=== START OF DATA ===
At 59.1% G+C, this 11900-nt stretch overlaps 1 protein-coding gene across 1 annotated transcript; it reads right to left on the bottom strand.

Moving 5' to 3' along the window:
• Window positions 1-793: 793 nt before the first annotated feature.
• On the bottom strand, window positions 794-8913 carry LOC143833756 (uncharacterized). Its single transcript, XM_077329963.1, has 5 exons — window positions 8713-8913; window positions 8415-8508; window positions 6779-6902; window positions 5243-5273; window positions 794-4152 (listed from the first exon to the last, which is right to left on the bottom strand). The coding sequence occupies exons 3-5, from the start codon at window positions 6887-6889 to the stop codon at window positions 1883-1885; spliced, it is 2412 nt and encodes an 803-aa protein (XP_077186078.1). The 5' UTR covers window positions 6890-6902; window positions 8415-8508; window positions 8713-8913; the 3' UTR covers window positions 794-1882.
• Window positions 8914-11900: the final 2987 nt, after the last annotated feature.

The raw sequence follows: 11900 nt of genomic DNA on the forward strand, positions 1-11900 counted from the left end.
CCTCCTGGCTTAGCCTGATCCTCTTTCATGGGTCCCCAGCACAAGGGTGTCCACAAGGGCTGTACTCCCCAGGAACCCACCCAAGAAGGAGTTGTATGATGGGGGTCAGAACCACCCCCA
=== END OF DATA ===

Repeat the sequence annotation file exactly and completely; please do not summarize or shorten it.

At 59.1% G+C, this 11900-nt stretch overlaps 1 protein-coding gene across 1 annotated transcript; it reads right to left on the bottom strand.

Moving 5' to 3' along the window:
• Window positions 1-793: 793 nt before the first annotated feature.
• On the bottom strand, window positions 794-8913 carry LOC143833756 (uncharacterized). Its single transcript, XM_077329963.1, has 5 exons — window positions 8713-8913; window positions 8415-8508; window positions 6779-6902; window positions 5243-5273; window positions 794-4152 (listed from the first exon to the last, which is right to left on the bottom strand). The coding sequence occupies exons 3-5, from the start codon at window positions 6887-6889 to the stop codon at window positions 1883-1885; spliced, it is 2412 nt and encodes an 803-aa protein (XP_077186078.1). The 5' UTR covers window positions 6890-6902; window positions 8415-8508; window positions 8713-8913; the 3' UTR covers window positions 794-1882.
• Window positions 8914-11900: the final 2987 nt, after the last annotated feature.

The raw sequence follows: 11900 nt of genomic DNA on the forward strand, positions 1-11900 counted from the left end.
CCTCCTGGCTTAGCCTGATCCTCTTTCATGGGTCCCCAGCACAAGGGTGTCCACAAGGGCTGTACTCCCCAGGAACCCACCCAAGAAGGAGTTGTATGATGGGGGTCAGAACCACCCCCA